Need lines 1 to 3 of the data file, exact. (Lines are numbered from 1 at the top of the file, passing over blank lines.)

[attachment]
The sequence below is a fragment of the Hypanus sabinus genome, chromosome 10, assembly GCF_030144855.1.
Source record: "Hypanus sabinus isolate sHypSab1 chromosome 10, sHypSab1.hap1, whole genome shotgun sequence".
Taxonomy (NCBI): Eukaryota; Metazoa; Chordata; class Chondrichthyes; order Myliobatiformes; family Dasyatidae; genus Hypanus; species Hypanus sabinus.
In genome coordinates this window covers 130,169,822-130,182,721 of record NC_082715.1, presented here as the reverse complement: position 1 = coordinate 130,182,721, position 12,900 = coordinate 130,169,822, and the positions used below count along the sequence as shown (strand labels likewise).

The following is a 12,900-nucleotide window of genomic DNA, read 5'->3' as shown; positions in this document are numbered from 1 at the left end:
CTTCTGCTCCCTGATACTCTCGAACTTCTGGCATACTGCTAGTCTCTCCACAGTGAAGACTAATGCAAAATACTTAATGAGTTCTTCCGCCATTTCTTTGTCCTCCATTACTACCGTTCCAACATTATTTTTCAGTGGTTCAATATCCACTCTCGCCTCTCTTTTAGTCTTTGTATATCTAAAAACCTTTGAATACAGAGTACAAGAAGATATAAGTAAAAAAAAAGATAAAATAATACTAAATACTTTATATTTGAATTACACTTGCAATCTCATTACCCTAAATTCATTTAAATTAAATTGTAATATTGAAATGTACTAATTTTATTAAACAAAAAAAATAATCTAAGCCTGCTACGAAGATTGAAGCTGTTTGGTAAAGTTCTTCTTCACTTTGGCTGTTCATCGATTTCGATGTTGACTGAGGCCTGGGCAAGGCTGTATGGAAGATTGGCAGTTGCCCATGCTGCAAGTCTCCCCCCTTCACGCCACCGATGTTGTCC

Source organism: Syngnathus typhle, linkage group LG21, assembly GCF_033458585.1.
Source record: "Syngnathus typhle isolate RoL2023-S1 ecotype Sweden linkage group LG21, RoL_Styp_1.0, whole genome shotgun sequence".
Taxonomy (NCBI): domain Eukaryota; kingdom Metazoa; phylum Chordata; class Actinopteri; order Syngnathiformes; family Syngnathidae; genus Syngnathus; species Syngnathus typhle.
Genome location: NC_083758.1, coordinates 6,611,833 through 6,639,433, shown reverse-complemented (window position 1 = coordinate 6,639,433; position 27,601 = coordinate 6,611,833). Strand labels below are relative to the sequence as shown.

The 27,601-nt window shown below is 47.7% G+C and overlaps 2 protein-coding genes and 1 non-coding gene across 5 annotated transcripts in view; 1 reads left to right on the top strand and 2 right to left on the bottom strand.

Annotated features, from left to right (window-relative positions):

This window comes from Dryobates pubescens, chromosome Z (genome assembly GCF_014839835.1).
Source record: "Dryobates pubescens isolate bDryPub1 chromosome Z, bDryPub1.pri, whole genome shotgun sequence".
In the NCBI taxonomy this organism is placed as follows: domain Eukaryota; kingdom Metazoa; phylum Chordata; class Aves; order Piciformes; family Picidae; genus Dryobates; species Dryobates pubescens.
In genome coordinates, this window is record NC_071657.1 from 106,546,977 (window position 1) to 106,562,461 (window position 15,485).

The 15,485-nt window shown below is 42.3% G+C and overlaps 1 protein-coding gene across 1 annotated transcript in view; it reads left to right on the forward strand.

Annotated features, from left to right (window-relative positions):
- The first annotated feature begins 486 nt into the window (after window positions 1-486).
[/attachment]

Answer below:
The sequence below is a fragment of the Hypanus sabinus genome, chromosome 10, assembly GCF_030144855.1.
Source record: "Hypanus sabinus isolate sHypSab1 chromosome 10, sHypSab1.hap1, whole genome shotgun sequence".
Taxonomy (NCBI): Eukaryota; Metazoa; Chordata; class Chondrichthyes; order Myliobatiformes; family Dasyatidae; genus Hypanus; species Hypanus sabinus.